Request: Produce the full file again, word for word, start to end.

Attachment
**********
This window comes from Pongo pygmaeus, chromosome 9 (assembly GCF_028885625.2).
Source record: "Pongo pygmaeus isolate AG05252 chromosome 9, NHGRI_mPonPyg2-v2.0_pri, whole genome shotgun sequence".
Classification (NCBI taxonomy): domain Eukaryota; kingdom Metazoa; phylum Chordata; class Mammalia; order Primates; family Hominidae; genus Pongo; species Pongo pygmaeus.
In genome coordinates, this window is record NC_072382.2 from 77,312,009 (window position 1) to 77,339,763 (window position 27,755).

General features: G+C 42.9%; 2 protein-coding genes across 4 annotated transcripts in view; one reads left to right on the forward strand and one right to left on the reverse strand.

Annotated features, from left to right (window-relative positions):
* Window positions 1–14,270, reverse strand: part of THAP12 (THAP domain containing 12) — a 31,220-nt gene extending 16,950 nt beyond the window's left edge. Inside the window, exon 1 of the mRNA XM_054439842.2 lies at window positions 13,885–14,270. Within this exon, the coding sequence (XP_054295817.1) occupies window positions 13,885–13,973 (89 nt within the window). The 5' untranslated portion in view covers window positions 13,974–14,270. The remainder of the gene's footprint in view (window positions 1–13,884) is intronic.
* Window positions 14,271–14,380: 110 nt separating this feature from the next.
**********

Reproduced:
This window comes from Pongo pygmaeus, chromosome 9 (assembly GCF_028885625.2).
Source record: "Pongo pygmaeus isolate AG05252 chromosome 9, NHGRI_mPonPyg2-v2.0_pri, whole genome shotgun sequence".
Classification (NCBI taxonomy): domain Eukaryota; kingdom Metazoa; phylum Chordata; class Mammalia; order Primates; family Hominidae; genus Pongo; species Pongo pygmaeus.
In genome coordinates, this window is record NC_072382.2 from 77,312,009 (window position 1) to 77,339,763 (window position 27,755).

General features: G+C 42.9%; 2 protein-coding genes across 4 annotated transcripts in view; one reads left to right on the forward strand and one right to left on the reverse strand.

Annotated features, from left to right (window-relative positions):
* Window positions 1–14,270, reverse strand: part of THAP12 (THAP domain containing 12) — a 31,220-nt gene extending 16,950 nt beyond the window's left edge. Inside the window, exon 1 of the mRNA XM_054439842.2 lies at window positions 13,885–14,270. Within this exon, the coding sequence (XP_054295817.1) occupies window positions 13,885–13,973 (89 nt within the window). The 5' untranslated portion in view covers window positions 13,974–14,270. The remainder of the gene's footprint in view (window positions 1–13,884) is intronic.
* Window positions 14,271–14,380: 110 nt separating this feature from the next.